Another Step Toward More Women in Engineering

Posted by on Aug 11, 2015 in Best Practices | No Comments

alicia workingMy youngest son is four years old, and he’s really interested in construction equipment and talking about any type of construction. I tell him he can be involved in construction when he grows up if he goes to college and becomes a civil engineer. He says “I don’t want to be an engineer, because that’s a girl’s job!”

This story makes me feel such pride because by being a female engineer, I have influenced one young mind to think engineering is a girl’s job. Sometimes it’s all about changing one person at a time, and because the perception is that engineering is typically male-dominated, there is a lot of work to do.

There is a big global push right now to encourage females to enter STEM careers (science, technology, engineering and math). Congress, politicians, colleges and universities, K-12 schools, companies and individuals are working together to close the gender gap in STEM. Sain Associates has many female engineers in all positions of our company, and we feel we can be a role model to other females considering engineering.

This is why I was happy to run across a newly redesigned website called EngineerGirl, a service of the National Academy of Engineering (NAE). At the time, I was actually preparing for our Introduce a Girl to Engineering Day. I really enjoyed encouraging the young ladies who attended our event to consider engineering, and I wanted to do more. Becoming involved with this website by having my profile published was the perfect start.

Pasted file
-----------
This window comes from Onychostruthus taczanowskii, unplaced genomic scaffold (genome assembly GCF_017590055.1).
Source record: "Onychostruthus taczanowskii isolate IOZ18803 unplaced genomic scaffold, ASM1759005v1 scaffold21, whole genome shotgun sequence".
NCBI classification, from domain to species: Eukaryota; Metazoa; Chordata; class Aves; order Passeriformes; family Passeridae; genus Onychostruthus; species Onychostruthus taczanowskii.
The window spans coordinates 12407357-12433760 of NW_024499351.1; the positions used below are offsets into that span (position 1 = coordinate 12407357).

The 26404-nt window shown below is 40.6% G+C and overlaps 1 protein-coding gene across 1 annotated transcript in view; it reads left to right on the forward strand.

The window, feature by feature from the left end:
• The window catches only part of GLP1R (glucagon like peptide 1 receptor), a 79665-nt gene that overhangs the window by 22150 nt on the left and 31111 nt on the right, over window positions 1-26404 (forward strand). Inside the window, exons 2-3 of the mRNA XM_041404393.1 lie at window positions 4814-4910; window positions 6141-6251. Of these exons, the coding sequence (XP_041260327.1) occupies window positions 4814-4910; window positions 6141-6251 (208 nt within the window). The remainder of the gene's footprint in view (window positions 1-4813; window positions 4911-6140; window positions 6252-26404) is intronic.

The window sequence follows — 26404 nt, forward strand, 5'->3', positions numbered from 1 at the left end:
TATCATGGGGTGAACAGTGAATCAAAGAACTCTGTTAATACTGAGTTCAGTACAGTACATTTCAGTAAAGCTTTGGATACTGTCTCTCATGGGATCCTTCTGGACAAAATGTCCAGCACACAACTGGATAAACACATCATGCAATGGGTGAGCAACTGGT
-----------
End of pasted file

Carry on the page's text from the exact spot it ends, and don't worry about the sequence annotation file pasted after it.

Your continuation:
EngineerGirl is full of fantastic information. I wish I had access to such a great resource when I was considering engineering as a career. The website shares profiles of female engineers, stories, experiences, day in the life activities, etc. to help young ladies understand what they would experience in an engineering career. It also allows readers to submit questions to be answered by female engineers in the industry. Females from all engineering fields are included, which is great since the profession is so broad and far reaching. For those who enjoy math and problem solving, there is most likely an engineering field to fit those interests.

Our goal is to do our part to provide information and insight into the fact that even though women are typically a minority in the engineering field, it can be a successful and highly satisfying career for females. Resources such as those provided by the EngineerGirl website will be great tools in helping us and many others in this endeavor.

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